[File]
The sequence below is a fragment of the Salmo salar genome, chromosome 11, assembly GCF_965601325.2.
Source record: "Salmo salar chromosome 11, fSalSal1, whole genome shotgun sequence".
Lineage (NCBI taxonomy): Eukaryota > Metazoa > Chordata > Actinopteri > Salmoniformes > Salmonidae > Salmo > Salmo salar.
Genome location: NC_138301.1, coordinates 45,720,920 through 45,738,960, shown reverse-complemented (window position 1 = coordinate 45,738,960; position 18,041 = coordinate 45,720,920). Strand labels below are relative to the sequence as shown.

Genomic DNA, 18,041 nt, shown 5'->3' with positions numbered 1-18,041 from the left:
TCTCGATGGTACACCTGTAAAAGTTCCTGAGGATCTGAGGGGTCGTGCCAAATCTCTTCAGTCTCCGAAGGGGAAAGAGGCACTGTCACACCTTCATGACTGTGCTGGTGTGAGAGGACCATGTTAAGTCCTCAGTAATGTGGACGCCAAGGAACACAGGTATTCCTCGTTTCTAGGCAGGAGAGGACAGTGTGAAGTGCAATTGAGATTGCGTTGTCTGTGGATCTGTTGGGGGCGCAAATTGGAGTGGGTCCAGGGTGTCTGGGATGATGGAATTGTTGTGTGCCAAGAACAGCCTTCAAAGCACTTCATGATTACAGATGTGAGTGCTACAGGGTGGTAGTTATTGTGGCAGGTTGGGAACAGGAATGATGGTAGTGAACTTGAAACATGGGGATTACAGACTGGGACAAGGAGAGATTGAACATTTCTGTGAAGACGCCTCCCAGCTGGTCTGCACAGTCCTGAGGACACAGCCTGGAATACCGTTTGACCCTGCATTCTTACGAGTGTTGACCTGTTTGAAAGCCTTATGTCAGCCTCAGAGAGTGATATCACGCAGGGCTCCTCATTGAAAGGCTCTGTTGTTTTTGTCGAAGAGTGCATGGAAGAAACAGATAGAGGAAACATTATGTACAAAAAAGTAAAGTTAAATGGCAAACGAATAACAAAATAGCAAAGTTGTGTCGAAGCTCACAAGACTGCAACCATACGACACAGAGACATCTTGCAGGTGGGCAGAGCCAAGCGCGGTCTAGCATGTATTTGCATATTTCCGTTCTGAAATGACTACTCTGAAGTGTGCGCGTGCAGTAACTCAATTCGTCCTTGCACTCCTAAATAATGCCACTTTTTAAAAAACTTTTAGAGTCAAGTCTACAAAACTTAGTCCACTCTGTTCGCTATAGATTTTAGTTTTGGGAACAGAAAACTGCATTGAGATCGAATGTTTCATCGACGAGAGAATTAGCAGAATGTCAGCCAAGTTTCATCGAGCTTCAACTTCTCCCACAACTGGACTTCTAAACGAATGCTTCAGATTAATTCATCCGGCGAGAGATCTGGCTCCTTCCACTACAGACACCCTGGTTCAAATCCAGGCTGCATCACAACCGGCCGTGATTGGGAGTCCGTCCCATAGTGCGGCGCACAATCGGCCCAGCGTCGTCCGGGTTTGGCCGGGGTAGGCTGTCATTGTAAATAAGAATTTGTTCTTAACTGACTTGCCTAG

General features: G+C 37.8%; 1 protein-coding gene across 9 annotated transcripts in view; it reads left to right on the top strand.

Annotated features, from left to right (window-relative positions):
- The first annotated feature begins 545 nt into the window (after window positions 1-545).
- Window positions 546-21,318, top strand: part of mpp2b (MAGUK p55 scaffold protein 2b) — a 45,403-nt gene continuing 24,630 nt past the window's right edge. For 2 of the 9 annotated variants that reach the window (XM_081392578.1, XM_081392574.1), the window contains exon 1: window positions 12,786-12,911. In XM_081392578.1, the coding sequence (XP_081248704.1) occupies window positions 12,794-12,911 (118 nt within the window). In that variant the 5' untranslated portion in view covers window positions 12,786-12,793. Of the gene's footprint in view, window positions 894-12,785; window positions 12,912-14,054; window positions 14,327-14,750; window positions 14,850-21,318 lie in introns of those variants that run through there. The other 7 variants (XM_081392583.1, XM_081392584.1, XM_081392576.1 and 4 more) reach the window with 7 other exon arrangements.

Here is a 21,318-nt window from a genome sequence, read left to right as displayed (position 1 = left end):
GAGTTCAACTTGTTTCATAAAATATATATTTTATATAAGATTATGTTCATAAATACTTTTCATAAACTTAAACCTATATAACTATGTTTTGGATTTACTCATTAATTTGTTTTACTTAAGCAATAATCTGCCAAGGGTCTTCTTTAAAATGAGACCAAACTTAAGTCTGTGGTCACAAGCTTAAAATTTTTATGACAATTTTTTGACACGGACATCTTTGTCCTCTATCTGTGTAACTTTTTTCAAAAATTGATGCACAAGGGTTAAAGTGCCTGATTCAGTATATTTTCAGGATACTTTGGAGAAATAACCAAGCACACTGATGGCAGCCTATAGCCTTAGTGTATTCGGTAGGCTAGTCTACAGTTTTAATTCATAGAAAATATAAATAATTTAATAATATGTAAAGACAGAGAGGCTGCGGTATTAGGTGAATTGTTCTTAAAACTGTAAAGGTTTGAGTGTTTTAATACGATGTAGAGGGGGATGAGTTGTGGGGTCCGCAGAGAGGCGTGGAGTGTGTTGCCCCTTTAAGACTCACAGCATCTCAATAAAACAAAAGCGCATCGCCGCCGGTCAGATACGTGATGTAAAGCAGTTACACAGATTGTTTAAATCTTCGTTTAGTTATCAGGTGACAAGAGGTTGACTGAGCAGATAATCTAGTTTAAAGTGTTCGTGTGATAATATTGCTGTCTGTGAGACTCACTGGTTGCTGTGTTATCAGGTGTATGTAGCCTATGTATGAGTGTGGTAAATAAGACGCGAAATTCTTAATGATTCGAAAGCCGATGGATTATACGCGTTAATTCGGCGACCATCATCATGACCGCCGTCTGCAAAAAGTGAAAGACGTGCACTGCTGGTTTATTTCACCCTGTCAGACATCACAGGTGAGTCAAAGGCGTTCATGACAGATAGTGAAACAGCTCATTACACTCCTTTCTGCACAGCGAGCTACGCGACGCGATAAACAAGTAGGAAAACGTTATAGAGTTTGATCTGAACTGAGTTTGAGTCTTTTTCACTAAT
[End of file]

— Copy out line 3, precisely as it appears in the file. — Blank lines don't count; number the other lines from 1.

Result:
Lineage (NCBI taxonomy): Eukaryota > Metazoa > Chordata > Actinopteri > Salmoniformes > Salmonidae > Salmo > Salmo salar.